A rice mill has signed a Memorandum of Understanding (MoU) with a Mongolian business council that aims to see Cambodia export rice to the landlocked country in the near future.
Dashravdan Baljinnyam, a researcher at Eastern Partnership Business Council in Mongolia, signed the MoU on Wednesday with Taing Eanghuot Rice Mill at a law office in Phnom Penh after a week of visiting the country.
“The Cambodian and Mongolian trade volume is nearly $1.5 million, so our first main goal is, we want to increase that the volume to $10 million,” Baljinnyam said through a translator and his wife, Enkhgerel B.
Baljinnyam added that achieving the $10 million figure is possible by including importing rice from Cambodia.
“The Mongolians have one wish, which is that they want good quality products but at cheap prices,” Baljinnyam said. This was followed by a roar of laughter from inside the Sun Law Office.
He said Mongolians now want better rice. “When I come to Cambodia, I rely on one thing, the rice is good quality and cheap.” He added that it is still too early to say how many tonnes of rice Mongolia will import.
After the MoU, the next phase will see Cambodia promoted more to Mongolian people, he said, adding that every year, Mongolia imports about $500 million worth of rice into the country.
“Even though the population is small, it is not a small market,” he said. “For the two sides, it is win-win, we want to conquer the market.”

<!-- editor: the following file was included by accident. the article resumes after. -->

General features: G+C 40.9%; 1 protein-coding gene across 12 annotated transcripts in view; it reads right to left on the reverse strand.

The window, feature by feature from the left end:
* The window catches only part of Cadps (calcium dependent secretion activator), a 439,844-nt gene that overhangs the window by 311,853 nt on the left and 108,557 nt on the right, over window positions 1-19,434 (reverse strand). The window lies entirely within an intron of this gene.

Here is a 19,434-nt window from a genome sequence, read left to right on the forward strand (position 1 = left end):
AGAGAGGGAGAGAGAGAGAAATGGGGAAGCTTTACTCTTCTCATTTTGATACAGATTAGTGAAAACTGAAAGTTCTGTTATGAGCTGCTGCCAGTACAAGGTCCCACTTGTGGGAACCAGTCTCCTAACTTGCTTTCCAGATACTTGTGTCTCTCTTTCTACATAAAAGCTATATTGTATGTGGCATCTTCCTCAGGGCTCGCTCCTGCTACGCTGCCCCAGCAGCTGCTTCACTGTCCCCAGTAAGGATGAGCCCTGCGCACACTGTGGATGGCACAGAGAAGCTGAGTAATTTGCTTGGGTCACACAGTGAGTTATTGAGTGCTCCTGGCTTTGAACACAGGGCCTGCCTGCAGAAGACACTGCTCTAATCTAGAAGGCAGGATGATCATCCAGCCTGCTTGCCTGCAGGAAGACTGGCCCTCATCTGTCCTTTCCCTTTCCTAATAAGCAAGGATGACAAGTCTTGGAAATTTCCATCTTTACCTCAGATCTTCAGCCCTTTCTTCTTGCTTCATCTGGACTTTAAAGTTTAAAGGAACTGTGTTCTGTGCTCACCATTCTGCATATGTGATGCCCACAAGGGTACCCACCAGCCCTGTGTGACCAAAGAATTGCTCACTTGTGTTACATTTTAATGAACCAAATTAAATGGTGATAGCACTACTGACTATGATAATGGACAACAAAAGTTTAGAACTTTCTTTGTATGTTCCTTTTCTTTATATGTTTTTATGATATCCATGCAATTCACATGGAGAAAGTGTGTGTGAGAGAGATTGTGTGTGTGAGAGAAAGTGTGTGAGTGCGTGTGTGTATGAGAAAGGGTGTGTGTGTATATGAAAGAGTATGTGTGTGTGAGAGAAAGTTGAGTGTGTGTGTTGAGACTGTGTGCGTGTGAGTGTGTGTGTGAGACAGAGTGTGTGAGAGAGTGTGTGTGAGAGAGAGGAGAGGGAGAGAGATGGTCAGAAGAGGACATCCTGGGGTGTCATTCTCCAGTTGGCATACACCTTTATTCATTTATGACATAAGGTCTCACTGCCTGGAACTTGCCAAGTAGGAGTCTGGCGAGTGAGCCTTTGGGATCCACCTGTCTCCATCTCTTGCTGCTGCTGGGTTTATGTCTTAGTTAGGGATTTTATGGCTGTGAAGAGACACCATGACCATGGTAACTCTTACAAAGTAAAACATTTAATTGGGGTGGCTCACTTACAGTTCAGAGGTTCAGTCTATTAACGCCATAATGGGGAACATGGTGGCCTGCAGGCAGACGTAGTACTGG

At the signing ceremony, Taing Sambath, CEO and owner of Taing Eanghuot Rice Mill, thanked the Mongolian delegates for coming to Cambodia for the first time. Despite being a short visit, delegates were able to connect with potential exporters and small and medium enterprises (SMEs), Sambath said.
“We have been to see some companies in Battambang province and also my rice miller, personally,” Sambath said. “I think this is the start of our relationship and we would like to continue with one another. I am really looking forward to strong cooperation in the near future.”
Baljinnyam said that the Eastern Partnership Business Council is a membership organization and member of Mongolian Chamber of Commerce. It helps companies there connect with other manufacturers and producers.
He said in the future, the organization is looking forward to expanding in Southeast Asia as a new market due to Western sanctions hitting Russian transportations, cutting off Mongolia from Europe.
“Yes, sanctions, because Russia doesn’t allow some European transportation companies to land, so it impacts Mongolia in the north, neighboring Russia, as we do import many products through Russian land from European countries.”
“So, because of the war, they have not allowed European transportation companies to pass through Russia and have cut off 50 percent of our European goods.”
In the longer-term future, the trade volume between Mongolia and Cambodia should reach $50 million, he said.
The visit to Cambodia follows a September trip by a Cambodian business delegation to Mongolia, which was organized by German organization GIZ, Baljinnyam said.
“In the future, we will try our best to organize two-side business meetings every year, twice, one in Mongolia and one in Cambodia. Mongolia does not know much about Cambodia,” he said, adding that he also visited Battambang and Siem Reap provinces.
He said that Cambodia is growing in the construction and food processing sectors, while Mongolia is growing in the meat industry and is strong in the mining sector.
There is also the possibility that Cambodia will provide food processing technology to Mongolia, Baljinnyam said.